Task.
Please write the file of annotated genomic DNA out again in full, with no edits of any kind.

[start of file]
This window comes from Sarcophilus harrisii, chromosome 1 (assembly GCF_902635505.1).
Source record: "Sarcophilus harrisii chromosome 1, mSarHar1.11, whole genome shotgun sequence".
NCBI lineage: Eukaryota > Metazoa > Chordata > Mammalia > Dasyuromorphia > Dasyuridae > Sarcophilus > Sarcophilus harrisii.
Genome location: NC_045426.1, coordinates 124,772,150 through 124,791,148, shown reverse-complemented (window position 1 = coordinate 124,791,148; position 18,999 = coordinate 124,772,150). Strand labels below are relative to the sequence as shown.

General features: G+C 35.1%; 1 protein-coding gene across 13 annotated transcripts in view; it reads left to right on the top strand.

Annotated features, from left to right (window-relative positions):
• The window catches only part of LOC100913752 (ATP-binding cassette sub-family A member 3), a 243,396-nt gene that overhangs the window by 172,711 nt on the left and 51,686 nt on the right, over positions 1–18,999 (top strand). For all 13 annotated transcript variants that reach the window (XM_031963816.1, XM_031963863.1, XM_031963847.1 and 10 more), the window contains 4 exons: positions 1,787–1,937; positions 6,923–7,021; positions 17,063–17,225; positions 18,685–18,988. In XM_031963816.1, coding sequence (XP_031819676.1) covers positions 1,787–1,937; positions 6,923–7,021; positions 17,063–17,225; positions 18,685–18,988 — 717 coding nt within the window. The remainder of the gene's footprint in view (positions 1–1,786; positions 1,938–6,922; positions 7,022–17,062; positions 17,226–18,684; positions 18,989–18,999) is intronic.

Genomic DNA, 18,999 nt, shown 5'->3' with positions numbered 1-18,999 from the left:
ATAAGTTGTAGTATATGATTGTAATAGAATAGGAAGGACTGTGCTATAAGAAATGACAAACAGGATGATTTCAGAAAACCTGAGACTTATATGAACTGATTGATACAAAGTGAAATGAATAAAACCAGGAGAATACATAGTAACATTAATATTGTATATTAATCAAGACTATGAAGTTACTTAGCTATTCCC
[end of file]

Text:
This window comes from Sarcophilus harrisii, chromosome 1 (assembly GCF_902635505.1).
Source record: "Sarcophilus harrisii chromosome 1, mSarHar1.11, whole genome shotgun sequence".
NCBI lineage: Eukaryota > Metazoa > Chordata > Mammalia > Dasyuromorphia > Dasyuridae > Sarcophilus > Sarcophilus harrisii.
Genome location: NC_045426.1, coordinates 124,772,150 through 124,791,148, shown reverse-complemented (window position 1 = coordinate 124,791,148; position 18,999 = coordinate 124,772,150). Strand labels below are relative to the sequence as shown.

General features: G+C 35.1%; 1 protein-coding gene across 13 annotated transcripts in view; it reads left to right on the top strand.

Annotated features, from left to right (window-relative positions):
• The window catches only part of LOC100913752 (ATP-binding cassette sub-family A member 3), a 243,396-nt gene that overhangs the window by 172,711 nt on the left and 51,686 nt on the right, over positions 1–18,999 (top strand). For all 13 annotated transcript variants that reach the window (XM_031963816.1, XM_031963863.1, XM_031963847.1 and 10 more), the window contains 4 exons: positions 1,787–1,937; positions 6,923–7,021; positions 17,063–17,225; positions 18,685–18,988. In XM_031963816.1, coding sequence (XP_031819676.1) covers positions 1,787–1,937; positions 6,923–7,021; positions 17,063–17,225; positions 18,685–18,988 — 717 coding nt within the window. The remainder of the gene's footprint in view (positions 1–1,786; positions 1,938–6,922; positions 7,022–17,062; positions 17,226–18,684; positions 18,989–18,999) is intronic.

Genomic DNA, 18,999 nt, shown 5'->3' with positions numbered 1-18,999 from the left:
ATAAGTTGTAGTATATGATTGTAATAGAATAGGAAGGACTGTGCTATAAGAAATGACAAACAGGATGATTTCAGAAAACCTGAGACTTATATGAACTGATTGATACAAAGTGAAATGAATAAAACCAGGAGAATACATAGTAACATTAATATTGTATATTAATCAAGACTATGAAGTTACTTAGCTATTCCC